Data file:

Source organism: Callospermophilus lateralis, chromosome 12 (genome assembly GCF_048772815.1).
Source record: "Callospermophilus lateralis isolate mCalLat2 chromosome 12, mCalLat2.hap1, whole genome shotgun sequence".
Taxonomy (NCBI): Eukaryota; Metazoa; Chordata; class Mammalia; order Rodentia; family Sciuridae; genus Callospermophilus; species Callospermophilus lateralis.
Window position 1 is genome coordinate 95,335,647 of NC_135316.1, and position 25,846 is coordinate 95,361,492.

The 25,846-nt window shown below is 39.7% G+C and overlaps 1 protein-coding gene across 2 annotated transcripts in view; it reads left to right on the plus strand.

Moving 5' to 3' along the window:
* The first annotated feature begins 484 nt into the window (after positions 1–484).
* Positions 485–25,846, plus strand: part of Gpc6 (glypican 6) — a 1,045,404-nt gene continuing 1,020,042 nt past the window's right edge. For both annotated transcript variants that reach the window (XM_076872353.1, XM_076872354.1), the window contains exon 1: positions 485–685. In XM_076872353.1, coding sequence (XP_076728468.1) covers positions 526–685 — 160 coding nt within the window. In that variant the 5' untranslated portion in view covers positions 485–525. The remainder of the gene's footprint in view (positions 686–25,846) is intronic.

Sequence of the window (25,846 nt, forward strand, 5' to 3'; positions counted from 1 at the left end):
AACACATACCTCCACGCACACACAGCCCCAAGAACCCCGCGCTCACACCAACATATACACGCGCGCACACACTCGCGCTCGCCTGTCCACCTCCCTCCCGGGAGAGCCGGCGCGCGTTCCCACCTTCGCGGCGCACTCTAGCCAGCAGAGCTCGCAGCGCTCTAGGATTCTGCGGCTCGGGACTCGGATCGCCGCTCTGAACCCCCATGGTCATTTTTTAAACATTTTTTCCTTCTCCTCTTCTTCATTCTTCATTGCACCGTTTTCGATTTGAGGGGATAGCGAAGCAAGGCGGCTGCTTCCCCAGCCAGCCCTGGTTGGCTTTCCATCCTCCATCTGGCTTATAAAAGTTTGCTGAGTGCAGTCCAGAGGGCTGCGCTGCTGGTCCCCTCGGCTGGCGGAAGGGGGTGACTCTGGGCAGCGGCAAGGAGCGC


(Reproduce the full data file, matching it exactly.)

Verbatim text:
Source organism: Callospermophilus lateralis, chromosome 12 (genome assembly GCF_048772815.1).
Source record: "Callospermophilus lateralis isolate mCalLat2 chromosome 12, mCalLat2.hap1, whole genome shotgun sequence".
Taxonomy (NCBI): Eukaryota; Metazoa; Chordata; class Mammalia; order Rodentia; family Sciuridae; genus Callospermophilus; species Callospermophilus lateralis.
Window position 1 is genome coordinate 95,335,647 of NC_135316.1, and position 25,846 is coordinate 95,361,492.

The 25,846-nt window shown below is 39.7% G+C and overlaps 1 protein-coding gene across 2 annotated transcripts in view; it reads left to right on the plus strand.

Moving 5' to 3' along the window:
* The first annotated feature begins 484 nt into the window (after positions 1–484).
* Positions 485–25,846, plus strand: part of Gpc6 (glypican 6) — a 1,045,404-nt gene continuing 1,020,042 nt past the window's right edge. For both annotated transcript variants that reach the window (XM_076872353.1, XM_076872354.1), the window contains exon 1: positions 485–685. In XM_076872353.1, coding sequence (XP_076728468.1) covers positions 526–685 — 160 coding nt within the window. In that variant the 5' untranslated portion in view covers positions 485–525. The remainder of the gene's footprint in view (positions 686–25,846) is intronic.

Sequence of the window (25,846 nt, forward strand, 5' to 3'; positions counted from 1 at the left end):
AACACATACCTCCACGCACACACAGCCCCAAGAACCCCGCGCTCACACCAACATATACACGCGCGCACACACTCGCGCTCGCCTGTCCACCTCCCTCCCGGGAGAGCCGGCGCGCGTTCCCACCTTCGCGGCGCACTCTAGCCAGCAGAGCTCGCAGCGCTCTAGGATTCTGCGGCTCGGGACTCGGATCGCCGCTCTGAACCCCCATGGTCATTTTTTAAACATTTTTTCCTTCTCCTCTTCTTCATTCTTCATTGCACCGTTTTCGATTTGAGGGGATAGCGAAGCAAGGCGGCTGCTTCCCCAGCCAGCCCTGGTTGGCTTTCCATCCTCCATCTGGCTTATAAAAGTTTGCTGAGTGCAGTCCAGAGGGCTGCGCTGCTGGTCCCCTCGGCTGGCGGAAGGGGGTGACTCTGGGCAGCGGCAAGGAGCGC